High-intensity interval training (HIIT) involves alternating short, intense work periods with recovery periods during a single cardio session. HIIT takes less time than traditional cardio, yet has been shown to trigger a longer “afterburn” of calories, raising your metabolism, breaking through plateaus, and helping you lose fat. HIIT has also been shown to be very effective at increasing cardiovascular fitness.
You can do HIIT on a cardio machine or as sprints. (A few ideas here.)
Know that when done correctly, HIIT requires more recovery time than strength training or steady-state cardio. Therefore, I don’t recommend doing HIIT more than 2x/week, depending on what other activities you do (if you don’t do anything else, you could probably get away with 3x/week). Remember: With fitness, you can’t just keep adding on without a cost (i.e., injuries or recovery issues).
Measuring Aerobic Intensity
The Rate of Perceived Exertion (RPE) scale is easy and simple for estimating how hard to work during aerobic exercise. (Heart rate monitors don’t have a great reputation for being accurate.) As I said, HIIT work periods require an all-out level of intensity to reap the metabolic benefits. Your work periods may be only 10-30 seconds long, while your recovery periods may be 30 to 120 seconds long. Over time you can work up to shorter recovery periods and longer work periods.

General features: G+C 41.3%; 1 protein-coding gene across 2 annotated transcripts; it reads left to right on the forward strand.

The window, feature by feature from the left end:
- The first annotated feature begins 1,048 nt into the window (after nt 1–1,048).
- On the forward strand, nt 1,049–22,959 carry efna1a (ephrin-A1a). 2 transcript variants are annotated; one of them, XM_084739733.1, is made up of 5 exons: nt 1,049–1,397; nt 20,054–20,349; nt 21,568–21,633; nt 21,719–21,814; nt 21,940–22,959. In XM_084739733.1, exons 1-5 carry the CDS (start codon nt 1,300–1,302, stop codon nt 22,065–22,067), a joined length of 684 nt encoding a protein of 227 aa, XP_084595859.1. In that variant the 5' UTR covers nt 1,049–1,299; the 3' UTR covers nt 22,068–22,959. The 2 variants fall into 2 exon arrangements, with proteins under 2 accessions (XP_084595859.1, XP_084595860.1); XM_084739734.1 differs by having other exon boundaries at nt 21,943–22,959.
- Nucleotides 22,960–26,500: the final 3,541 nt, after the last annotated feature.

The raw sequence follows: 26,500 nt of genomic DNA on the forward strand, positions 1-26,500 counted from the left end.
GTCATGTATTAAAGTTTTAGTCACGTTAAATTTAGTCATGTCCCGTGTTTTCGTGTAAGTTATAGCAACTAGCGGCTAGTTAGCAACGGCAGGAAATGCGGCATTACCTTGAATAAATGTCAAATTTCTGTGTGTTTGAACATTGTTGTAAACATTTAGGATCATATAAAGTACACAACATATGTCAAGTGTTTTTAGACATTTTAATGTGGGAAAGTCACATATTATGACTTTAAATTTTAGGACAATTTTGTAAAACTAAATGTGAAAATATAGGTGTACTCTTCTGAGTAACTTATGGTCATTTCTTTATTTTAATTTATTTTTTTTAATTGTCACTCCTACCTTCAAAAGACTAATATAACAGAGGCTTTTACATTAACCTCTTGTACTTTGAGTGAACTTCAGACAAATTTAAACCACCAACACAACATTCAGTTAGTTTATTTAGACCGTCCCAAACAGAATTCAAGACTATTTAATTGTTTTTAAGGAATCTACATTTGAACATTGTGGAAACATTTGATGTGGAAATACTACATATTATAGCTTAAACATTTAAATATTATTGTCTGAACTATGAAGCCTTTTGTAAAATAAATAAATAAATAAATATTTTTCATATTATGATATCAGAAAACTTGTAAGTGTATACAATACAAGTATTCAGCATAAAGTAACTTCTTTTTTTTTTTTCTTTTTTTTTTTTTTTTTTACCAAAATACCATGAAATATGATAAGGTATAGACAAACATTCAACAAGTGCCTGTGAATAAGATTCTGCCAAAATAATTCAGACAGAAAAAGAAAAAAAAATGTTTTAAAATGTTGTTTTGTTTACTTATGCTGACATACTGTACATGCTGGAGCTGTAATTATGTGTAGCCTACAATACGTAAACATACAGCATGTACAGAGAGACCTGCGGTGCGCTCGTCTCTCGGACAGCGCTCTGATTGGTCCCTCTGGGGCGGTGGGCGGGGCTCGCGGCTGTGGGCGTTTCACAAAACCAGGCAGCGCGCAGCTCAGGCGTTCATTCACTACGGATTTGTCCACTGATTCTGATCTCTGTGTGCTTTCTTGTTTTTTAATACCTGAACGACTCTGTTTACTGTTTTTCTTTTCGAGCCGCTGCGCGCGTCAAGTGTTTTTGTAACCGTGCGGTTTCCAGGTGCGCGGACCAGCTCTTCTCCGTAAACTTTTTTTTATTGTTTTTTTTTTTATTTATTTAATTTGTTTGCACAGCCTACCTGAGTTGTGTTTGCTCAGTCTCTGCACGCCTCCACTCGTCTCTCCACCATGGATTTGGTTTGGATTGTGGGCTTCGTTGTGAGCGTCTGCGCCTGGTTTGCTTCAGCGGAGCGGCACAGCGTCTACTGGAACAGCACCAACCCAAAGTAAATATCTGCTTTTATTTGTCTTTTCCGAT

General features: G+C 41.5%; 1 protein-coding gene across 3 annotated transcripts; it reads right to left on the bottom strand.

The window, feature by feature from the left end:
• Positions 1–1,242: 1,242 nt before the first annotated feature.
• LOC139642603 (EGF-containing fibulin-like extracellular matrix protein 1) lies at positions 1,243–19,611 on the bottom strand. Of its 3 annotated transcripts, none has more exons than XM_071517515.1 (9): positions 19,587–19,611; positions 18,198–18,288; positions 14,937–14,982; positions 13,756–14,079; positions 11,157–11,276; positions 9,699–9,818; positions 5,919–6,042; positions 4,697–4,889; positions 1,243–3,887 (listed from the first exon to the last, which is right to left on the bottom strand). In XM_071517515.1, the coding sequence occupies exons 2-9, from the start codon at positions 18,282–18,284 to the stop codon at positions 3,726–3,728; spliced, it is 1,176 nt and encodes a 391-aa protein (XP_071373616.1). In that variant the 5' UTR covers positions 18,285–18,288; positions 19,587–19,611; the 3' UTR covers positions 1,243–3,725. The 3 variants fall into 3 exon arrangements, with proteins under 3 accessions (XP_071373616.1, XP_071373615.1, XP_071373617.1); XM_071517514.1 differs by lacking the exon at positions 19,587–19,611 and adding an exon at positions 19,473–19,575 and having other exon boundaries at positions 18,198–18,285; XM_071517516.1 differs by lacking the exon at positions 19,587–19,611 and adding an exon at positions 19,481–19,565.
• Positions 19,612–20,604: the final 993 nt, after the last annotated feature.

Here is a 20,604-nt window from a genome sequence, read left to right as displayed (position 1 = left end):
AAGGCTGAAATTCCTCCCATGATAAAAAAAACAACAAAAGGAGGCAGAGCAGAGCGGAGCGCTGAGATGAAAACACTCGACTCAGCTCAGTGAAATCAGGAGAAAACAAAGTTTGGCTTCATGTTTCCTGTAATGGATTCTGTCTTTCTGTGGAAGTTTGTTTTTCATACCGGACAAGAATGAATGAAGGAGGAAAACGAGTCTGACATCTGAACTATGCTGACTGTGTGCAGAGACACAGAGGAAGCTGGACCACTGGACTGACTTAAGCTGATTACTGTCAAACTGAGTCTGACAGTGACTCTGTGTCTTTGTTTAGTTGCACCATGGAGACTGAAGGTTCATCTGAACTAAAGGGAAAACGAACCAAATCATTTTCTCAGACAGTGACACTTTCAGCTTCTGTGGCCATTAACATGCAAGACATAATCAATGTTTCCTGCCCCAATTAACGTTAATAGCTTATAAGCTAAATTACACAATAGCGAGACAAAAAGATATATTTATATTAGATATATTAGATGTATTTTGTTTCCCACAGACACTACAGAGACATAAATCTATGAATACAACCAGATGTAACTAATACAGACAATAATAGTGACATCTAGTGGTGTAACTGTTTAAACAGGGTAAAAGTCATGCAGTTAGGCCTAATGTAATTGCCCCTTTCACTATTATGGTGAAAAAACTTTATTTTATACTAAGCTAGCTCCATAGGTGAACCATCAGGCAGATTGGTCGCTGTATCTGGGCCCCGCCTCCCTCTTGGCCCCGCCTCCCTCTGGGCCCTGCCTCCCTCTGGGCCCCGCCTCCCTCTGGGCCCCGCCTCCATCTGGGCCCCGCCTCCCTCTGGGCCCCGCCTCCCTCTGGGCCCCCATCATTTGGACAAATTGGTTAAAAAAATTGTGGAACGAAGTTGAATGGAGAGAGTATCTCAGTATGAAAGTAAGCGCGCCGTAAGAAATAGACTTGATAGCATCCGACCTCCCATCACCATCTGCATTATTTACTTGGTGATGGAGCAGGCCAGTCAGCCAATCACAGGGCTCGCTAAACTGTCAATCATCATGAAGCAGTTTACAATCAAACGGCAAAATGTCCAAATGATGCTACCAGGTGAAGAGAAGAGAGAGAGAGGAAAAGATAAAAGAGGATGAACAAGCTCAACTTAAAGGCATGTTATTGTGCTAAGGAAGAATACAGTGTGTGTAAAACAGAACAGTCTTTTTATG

Rate of Perceived Exertion (RPE)
RPE measures exercise intensity on a scale of 1-10. Most people should exercise less than 8-9 for sustained bouts of cardio. For HIIT, your work periods should be around around 8-10 on the RPE scale and recovery should be anywhere from 5-7.
Determining Work and Recovery Periods
Work as hard as you can (“all out”) for a short burst or sprint (around 85% of your max heart rate, or 8-10 RPE). During work periods, you can increase/decrease the intensity on your machine by adjusting the resistance level, incline, or both. Just be sure you can easily make adjustments quickly.
Slow down, lower the intensity, and let your heart rate come down to 65-70% of your heart rate max, or 4-5 RPE. This may take quite awhile if you’re just starting out. Be patient – your cardiovascular health will improve quickly if you stick with it.
Aim for a 1:1 ratio of work to recovery. So, for example, 30 seconds of sprints with 30 seconds of recovery.
What if you’re having trouble recovering between work phases?
You can always start with longer recovery periods and work up! If it takes longer than a 1:1 ratio for your heart rate come down, lower the intensity of the work period or recover 30-60 seconds longer until you can work up to doing more. Your endurance will increase over time.
This article originally appeared on www.workoutnirvana.com.